Part I: Making Goals

Have you been keeping up with your New Year’s Resolutions? Most Americans abandon their goals by February. Here’s how to get back on track…

Do I hear crickets?

That’s ok! The 2022 year started with a bang yet again as the Omicron dose of Covid-19 swept the country once more. Our comfort zones were shaken with product supply and demand errors and testing kit shortages. Workplace mandates were instilled and some later revoked, keeping us from focusing on any of the goals we set forth at the beginning of the year.  According to a study in 2019, most of our resolutions are out the door by February 1st.

Haven’t been able to keep up? No worries! Futurelink is here with some of the best ways to realign your goals. Welcome to our blog series dedicated to helping you achieve your goals for free!

For Part I of our series, let’s talk about that schedule (or lack thereof).


Most of us are already superstars at this step. You begin the year by jotting down all the resolutions and goals for the year ahead. But how can we do this more efficiently in order to achieve them?

Start by making a list of the goals. Once you have completed this step, break each goal down into smaller steps. These are the little tasks you must complete chronologically to get your goal. For example, if your goal is to learn beginner-level Spanish, maybe break the steps down into individual lessons and follow along so that you can track your progress. Having a goal is great but breaking it down into more easily digestible steps will give you rewarding boosts periodically, helping to stave off burnout.


Take the time to break down your goals and tasks by date. This will allow you to keep track of your progress throughout the year. A physical calendar works great on the refrigerator, but there are some more advanced options that could save you time as well.

If you work remotely, you are probably familiar with Microsoft 365 to some degree. You may use all the Suite of services, or maybe you typically stay in Outlook for most of the day. Well, there are a few hidden secrets to the software that can be utilized outside of work and integrated seamlessly into your personal life. Your Outlook calendar allows you to set time aside, create alarms, and even track task progress by percentage! Don’t stop there, OneNote has some awesome features as well for goal tracking and breakdown.

Download one of our favorite calendars HERE for FREE!!!


Ok, so remember how you can track your progress using your Outlook calendar? Let’s explore this one step further for those who do not plan to use this platform to chart progress.

Just as important as it is to set your goals, it is also important to set intermediate check-ins throughout the process to hold yourself accountable. This will allow you to see your progress and expose any weaknesses to your system. For example, having trouble reducing sugar on weekends? Delve into why that might be! Do you hang out with friends or family who keep lots of sweets around? Or maybe the weekend is when you slack on your diet for convenience? Maybe you watch your nephew on Fridays and the only way to keep the peace is by periodically sneaking him something sweet? Setting checkpoints will expose any vulnerabilities to your goal-achieving process.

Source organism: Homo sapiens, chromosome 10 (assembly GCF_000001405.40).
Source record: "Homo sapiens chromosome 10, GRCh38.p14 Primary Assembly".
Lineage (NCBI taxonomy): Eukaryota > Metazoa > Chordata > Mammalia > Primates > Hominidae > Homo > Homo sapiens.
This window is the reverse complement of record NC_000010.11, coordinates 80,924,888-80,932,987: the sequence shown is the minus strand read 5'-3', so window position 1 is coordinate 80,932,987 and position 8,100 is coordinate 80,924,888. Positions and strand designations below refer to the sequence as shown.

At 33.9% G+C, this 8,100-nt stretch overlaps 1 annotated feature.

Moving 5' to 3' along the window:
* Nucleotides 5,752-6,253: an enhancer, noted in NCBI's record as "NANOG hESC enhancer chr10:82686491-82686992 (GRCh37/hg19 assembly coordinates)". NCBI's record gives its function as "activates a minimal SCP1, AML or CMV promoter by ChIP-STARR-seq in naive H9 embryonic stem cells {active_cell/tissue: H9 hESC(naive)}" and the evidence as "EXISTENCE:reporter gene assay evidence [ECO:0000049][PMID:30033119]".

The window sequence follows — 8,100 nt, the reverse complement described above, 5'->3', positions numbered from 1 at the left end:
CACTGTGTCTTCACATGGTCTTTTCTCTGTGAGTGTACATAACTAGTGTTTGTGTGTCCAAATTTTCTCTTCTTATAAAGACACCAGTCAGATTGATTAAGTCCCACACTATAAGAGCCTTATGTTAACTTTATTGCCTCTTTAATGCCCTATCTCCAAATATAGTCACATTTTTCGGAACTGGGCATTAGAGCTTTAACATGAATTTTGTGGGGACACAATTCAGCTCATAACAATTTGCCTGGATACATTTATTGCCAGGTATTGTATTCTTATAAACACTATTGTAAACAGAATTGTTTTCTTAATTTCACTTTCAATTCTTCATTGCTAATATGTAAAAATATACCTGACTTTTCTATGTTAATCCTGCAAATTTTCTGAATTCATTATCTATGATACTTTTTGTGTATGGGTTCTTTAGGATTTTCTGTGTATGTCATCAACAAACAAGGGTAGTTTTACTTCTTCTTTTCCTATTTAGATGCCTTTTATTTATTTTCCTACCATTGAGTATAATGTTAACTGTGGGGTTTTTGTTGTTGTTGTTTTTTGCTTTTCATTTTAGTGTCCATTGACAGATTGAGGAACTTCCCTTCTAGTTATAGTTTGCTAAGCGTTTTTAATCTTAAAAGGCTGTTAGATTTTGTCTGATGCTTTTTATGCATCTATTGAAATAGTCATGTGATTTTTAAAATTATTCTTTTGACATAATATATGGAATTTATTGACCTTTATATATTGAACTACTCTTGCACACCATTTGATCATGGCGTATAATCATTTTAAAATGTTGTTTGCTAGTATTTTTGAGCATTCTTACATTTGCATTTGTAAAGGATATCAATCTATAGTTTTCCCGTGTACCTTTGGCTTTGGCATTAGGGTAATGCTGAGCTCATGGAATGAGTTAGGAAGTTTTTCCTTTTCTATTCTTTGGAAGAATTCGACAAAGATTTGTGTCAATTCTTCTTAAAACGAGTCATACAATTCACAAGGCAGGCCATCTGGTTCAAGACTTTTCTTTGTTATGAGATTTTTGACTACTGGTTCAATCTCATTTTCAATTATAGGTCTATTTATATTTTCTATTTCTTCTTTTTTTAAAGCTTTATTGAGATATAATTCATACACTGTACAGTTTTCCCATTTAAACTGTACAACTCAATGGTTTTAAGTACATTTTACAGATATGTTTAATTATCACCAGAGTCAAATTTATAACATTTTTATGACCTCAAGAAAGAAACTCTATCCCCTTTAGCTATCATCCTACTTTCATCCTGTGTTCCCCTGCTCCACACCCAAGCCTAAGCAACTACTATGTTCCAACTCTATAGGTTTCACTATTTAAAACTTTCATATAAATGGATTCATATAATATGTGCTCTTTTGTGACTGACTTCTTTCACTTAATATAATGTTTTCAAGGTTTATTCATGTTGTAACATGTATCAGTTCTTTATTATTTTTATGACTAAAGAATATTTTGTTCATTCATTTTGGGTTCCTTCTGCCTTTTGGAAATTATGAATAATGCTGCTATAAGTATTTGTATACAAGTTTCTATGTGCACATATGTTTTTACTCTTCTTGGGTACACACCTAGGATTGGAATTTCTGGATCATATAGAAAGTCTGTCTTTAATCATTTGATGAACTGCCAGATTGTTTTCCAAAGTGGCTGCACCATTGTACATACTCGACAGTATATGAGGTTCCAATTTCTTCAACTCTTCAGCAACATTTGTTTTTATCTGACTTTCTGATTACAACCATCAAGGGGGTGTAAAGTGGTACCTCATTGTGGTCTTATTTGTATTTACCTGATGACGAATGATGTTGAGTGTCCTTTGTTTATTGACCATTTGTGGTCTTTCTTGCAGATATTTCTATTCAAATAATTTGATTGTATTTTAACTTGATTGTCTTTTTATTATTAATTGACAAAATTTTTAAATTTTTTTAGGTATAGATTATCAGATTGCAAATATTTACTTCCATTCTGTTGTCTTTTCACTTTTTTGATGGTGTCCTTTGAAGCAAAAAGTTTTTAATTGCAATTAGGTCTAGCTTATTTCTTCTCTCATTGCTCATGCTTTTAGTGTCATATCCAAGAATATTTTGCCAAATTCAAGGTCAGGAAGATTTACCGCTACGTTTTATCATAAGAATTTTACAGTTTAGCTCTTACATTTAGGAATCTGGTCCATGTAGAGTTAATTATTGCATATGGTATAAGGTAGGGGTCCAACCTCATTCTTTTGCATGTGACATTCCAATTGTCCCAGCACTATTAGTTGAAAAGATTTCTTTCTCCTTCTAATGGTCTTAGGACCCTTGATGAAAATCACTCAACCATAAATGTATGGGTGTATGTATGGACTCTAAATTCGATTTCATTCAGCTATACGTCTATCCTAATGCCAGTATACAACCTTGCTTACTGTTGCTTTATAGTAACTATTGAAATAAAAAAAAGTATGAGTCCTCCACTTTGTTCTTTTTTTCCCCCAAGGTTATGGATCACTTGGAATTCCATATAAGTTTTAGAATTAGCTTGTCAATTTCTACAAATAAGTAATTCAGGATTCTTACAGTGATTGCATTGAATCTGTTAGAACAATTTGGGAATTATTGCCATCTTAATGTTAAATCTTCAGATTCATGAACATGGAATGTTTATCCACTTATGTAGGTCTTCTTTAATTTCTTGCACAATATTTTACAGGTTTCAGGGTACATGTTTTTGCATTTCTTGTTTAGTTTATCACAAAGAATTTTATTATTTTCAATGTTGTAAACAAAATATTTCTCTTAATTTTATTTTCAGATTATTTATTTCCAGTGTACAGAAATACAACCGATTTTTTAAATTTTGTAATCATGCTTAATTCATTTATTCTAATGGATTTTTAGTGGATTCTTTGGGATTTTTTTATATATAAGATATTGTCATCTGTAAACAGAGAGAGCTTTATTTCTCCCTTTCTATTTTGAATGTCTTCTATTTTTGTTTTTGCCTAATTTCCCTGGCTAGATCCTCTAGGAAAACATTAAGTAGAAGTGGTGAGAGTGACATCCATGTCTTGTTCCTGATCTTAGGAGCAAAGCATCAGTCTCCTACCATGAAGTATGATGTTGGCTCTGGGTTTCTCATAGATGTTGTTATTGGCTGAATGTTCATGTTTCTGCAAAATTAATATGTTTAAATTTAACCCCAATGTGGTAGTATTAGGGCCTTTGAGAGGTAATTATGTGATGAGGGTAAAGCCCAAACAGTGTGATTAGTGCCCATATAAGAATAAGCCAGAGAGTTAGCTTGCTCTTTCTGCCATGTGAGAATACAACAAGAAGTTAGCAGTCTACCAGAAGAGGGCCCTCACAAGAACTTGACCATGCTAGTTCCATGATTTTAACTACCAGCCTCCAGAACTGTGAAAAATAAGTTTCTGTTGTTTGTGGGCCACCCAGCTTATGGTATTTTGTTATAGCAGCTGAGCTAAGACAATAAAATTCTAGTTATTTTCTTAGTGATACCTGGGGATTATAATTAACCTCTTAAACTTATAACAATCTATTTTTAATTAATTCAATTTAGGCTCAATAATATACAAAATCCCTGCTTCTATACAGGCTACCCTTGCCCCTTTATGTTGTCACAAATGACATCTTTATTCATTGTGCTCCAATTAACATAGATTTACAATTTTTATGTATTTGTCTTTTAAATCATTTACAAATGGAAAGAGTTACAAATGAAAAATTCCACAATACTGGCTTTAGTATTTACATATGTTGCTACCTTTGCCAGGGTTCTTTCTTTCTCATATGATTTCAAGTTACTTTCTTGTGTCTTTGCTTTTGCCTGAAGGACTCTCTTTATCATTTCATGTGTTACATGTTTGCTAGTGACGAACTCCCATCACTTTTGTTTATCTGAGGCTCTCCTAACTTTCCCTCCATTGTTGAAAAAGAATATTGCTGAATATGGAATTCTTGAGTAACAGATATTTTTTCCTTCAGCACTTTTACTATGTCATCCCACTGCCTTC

Once you have your system, goals, and tracking plan up and running, don’t forget to include any items that may be recurring. If you have the intent to make all A’s this semester, maybe making a routine study plan may be part of your system. Let’s say you want to study three times a week. You can create recurring tasks to study every Monday, Wednesday, and Friday. Once you’ve established your recurring goals and all other tasks, don’t forget to integrate them with your other calendars, such as personal or professional ones. Having your time blocked off on every schedule you adhere to will create consistency in your efforts and allow the appropriate amount of time you need.


Throughout your journey, it is important to evaluate your goals periodically to ensure they still fit into your lifestyle. For example, maybe it doesn’t make sense to climb a snowy mountain since your unexpected knee injury requires surgical intervention. Or maybe you no longer want the waterfront apartment by the lake that you were saving for because you are suddenly expecting your first child and wish to relocate elsewhere. Sometimes evaluating our goals means determining if they are still what we want for ourselves.

You should also evaluate your goals as you reach success. Have you been able to keep up with working out 4 times per week? GREAT! Did you learn beginner Spanish to mastery? AWESOME!

But if you find that you are falling a bit short of your goal toward the end, give yourself a little margin for error rather than giving up or feeling like you’ve failed. After all, when you started this journey, you didn’t even know how to plan it properly, let alone execute. Giving a grace period or a little extra time to set a new deadline will give you a fresh start to a healthy, new habit.

Ok, that’s it! Simple enough, right?


Making a monumental change is hard work. Be kind to yourself on your journey. You may be like me and forgot about your January goals entirely. That’s ok, too.

But you don’t have to wait another year to get started just because it’s February. Make this month the most productive, life-changing February to date, then try March. Before you know it, 2022 will be your best year, a late start and all!

Oh… and the rule is it takes about three weeks to form or break a habit. GOOD LUCK!

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